When you think of public television in the United States, science fiction, or any type of fiction, may not spring to mind. Independent Television Service (ITVS) is trying to change that perception by creating a series of 11 fictional mini-features on American society in the not-too-distant future. Launched March 8 as an immersive destination website to be available for free via streaming video with subsequent distribution on pbs.org, FUTURESTATES feautres directors such as Greg Pak (Robot Stories) and Ramin Bahrani (Goodbye, Solo) thinking into the future while staying tethered to current events. The series dropped down on the South by Southwest and San Francisco International Asian American film festival this past month, and after viewing two of the mini-features at an event held at the Jellyfish Gallery in SOMA sponsored by Next American City magazine and ITVS, I sat down with FUTURESTATES programming manager Karim Ahmad to talk about the forward-thinking initiative.
SF360: You mentioned something at the event launching the series about only having the filmmakers project a little bit into the future, not going 100 years from now but more so 10, 15 into the future.
Karim Ahmad: Well, there’s definitely some variance from film to film. One film Plastic Bag which was directed by Ramin Bahrani . . . you follow a plastic bag as it goes home with its ‘maker,’ the woman who takes it home from the store. It lives with this woman for a period of months until it gets thrown away eventually. And then it goes to a landfill where it’s buried for years and years, an unforeseeable amount of time. And then when it finally becomes free . . . .
So that one really casts way into the future. But then when you look at something like Tent City (Aldo Velasco), which we watched at the event, that’s something that could happen tomorrow, next year.
SF360: Or is happening now. . . That’s the thing about the future, when we predict certain things, when we imagine what megalopolises are going to be, some people are experiencing that in Mumbai and Lagos now. What resonated for me about Tent City is that it is as much a Now as it is a Future.
The two contributions you screened were graspable because they were grounded in stuff I already knew. That provided me an entry point of believability even though I knew this was the future. Was that your intent for choosing the requirement of including current events?
Ahmad: The way the series’ concepts evolved was actually kind of an interesting one. We definitely wanted to do something that was cutting edge. We wanted to do something that, because we knew it was going to be for online, something that would sort of broaden the traditional public media viewership. It was interesting in discussions where we were talking about what the theme for the series would be because we knew it would have to have some sort of cohesion but at the same time be diverse enough that we wouldn’t have 12 films about the exact same thing. And as we were discussing it amongst the programming department, we started talking more and more about the future and what the future will hold. In particular, one touchstone in this discussion which was really informative was The Twilight Zone. . . ., We were all big Twilight Zone fans. The great thing about that series is that it’s obviously very fantastical, had all kinds of very surreal elements to it, but it was all about the hopes and fears of the time. I think that science fiction in general has its history and genesis in being referential about the hopes and fears of its time.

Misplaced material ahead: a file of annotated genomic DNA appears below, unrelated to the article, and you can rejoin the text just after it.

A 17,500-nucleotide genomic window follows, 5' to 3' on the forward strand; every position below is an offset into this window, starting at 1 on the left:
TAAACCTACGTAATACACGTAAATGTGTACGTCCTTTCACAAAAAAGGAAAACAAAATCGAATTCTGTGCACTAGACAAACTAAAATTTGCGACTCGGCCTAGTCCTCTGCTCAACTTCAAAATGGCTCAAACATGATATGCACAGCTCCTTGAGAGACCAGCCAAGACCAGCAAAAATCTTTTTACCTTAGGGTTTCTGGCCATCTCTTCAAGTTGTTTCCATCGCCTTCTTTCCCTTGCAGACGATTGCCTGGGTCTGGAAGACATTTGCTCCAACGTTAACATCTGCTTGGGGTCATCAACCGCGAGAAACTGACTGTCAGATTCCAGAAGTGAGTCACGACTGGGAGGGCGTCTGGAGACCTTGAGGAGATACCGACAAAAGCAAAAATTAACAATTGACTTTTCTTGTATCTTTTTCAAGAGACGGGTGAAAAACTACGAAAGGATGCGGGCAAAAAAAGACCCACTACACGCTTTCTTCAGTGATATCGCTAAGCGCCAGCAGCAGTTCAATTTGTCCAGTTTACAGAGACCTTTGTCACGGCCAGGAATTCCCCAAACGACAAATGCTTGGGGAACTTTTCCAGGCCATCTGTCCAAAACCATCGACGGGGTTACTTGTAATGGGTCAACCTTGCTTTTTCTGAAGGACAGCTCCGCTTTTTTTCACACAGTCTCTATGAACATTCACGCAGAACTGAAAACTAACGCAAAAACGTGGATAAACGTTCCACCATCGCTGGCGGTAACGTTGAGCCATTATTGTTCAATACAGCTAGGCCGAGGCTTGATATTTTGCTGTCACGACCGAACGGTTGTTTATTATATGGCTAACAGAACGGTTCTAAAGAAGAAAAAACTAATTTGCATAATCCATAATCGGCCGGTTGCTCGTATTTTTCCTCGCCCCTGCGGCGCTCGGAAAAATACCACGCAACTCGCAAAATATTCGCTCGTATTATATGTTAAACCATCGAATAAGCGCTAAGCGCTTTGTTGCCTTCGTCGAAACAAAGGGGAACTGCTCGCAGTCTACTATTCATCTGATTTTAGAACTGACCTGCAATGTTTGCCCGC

. . . Thinking about all these great science fiction films and television series, that was something we really thought was a great opportunity, not only to accentuate the social value of the series and the social messages of the series, but also to break new ground with public media. Like, the idea of doing a science fiction series for public media, it’s very ’out there.’ But it’s also, like, there’s nothing to say why we can’t do that. Why can’t we do something that’s a little edgy and bring a new audience into public media in that way that’s younger and maybe isn’t interested in straightforward social issues documentaries that they are seeing on broadcast?
SF360: You’re also trying to make a space for drama, giving people the opportunity to do drama on public television, enabling an opportunity to do something different that isn’t happening on cable or terrestrial television.
Ahmad: . . . There’s definitely a real budgetary challenge in the terms of the way that we’d get involved in [fiction production]. Because the amount of money that we are able to commit to a single project is often only enough to fully fund a very, very low budget project. And because of the way that fiction films are made, it’s not the same type of situation where a documentary will be sort of halfway through production, they’ll come to us, we’ll be able to give them completion funding. A fiction film wouldn’t come to us halfway through being in production. It just doesn’t work that way. Most fiction filmmakers know that they shouldn’t go into production unless they have money to go all the way through and complete post-production.